EEOC and Sexual harassment

EEOC and Sexual harassment



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It is against the law to harass an individual employee because of the person’s sex. Sexual harassment can involve sexual favor requests, unwelcome sex advances, as well as any other physical or verbal harassment of sexual nature. Sexual harassment may as well include offensive remarks about one’s sex. The law hardly prohibits simple teasing, isolated and unserious incidents, or offhand comments but it considers harassment as illegal when it becomes frequent or so severe such that it generates a hostile working environment such as in the case of the two women claiming to have been sexually harassed by their supervisor.

Sexual harassment can also create a situation of advanced employment decisions like demoting or firing employees. Sexual harassment is illegal when it violates the Title VII of the Civil Rights Act of 1964. This title mainly applies to the employers with at least 15 employees. Such employers can include state as well as the local government, employment agencies, labor organizations, and the federal government. Sexual harassment can be filed as a case when the behavioral conduct implicitly or explicitly affects one’s employment interferes with the person’s work performance, or the unwelcome behavior generates a working environment that is hostile, intimidating, or offensive. The law accepts claims from any situation whether the harassment comes from a different sex or same sex. The law also stipulates that the victim may not be the individual harassed but can be any other person affected by this offensive conduct (U.S. Equal Employment Opportunity Commission, 2013).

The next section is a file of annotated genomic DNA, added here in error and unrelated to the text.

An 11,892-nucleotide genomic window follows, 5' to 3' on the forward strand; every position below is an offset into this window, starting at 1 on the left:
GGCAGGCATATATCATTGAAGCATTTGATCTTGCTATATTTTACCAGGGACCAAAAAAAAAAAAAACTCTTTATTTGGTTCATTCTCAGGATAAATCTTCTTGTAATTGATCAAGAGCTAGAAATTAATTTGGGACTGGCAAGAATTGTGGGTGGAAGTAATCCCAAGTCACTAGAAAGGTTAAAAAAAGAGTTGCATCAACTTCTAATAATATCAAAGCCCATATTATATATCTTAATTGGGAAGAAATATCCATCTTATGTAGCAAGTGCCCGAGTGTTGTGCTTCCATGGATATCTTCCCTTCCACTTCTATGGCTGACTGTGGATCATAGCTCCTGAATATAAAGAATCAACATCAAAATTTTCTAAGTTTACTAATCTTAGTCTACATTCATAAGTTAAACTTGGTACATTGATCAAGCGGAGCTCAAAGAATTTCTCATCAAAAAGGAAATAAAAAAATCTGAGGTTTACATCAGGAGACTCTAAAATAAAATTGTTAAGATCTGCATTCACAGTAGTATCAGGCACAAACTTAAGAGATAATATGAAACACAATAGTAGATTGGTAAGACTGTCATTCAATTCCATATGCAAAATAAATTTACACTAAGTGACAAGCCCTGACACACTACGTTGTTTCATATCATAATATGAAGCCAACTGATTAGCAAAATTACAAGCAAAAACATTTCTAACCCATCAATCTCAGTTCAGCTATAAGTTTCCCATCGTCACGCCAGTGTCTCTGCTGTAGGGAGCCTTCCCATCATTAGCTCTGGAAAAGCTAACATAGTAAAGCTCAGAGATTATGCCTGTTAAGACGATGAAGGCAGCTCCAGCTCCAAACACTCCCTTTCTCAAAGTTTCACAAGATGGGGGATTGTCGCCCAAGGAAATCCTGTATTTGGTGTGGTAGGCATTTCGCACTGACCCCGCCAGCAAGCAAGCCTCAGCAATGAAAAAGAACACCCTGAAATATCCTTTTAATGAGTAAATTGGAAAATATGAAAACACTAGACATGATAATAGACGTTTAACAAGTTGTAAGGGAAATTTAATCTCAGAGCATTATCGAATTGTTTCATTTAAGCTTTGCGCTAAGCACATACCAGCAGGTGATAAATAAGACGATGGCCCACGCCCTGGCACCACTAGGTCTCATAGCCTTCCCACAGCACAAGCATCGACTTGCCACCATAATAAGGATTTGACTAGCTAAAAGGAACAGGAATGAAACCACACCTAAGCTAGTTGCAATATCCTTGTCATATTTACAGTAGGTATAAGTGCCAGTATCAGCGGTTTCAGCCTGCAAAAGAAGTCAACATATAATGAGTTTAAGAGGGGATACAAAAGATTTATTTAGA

The Auto Corp. organization should have been given notice within ten days after the case was first filed against the supervisor claimed to be the harasser. This notice should state that one of the organization’s supervisors has been charged with sexual harassment. To defend the claim, the Auto Corp. Organization should have conducted adequate investigation to find out all possible facts about the claims. The organization would investigate the behavioral pattern of the supervisor, which create a ground for the sexual harassment to the two women workers. The organization should also find out what relationships have been in existence between the two women and each one of them with the supervisor. This would be important to establish whether there is something behind the claims (Thomson Reuters business, 2013 ).

Sometimes a claim could be set to be a plot to avenge against someone. The organization would do this to find out whether there has been a kind of different conflict existing between the two women and the supervisor. Again, it would be necessary to find out the kind of sexual harassment being claimed. Sexual harassment could be of different types including sexual favor requests, unwelcome sex advances, as well as any other physical or verbal harassment of sexual nature. It would be important to listen to the women’s cases in order to distinguish their claim of sexual harassment from the rest. There could be more to the case than whatever is claimed to be sexual harassment. It would therefore be important for the company to investigate the case and hear the three parties out (The Ohio State University – Policies and Procedures, 2006).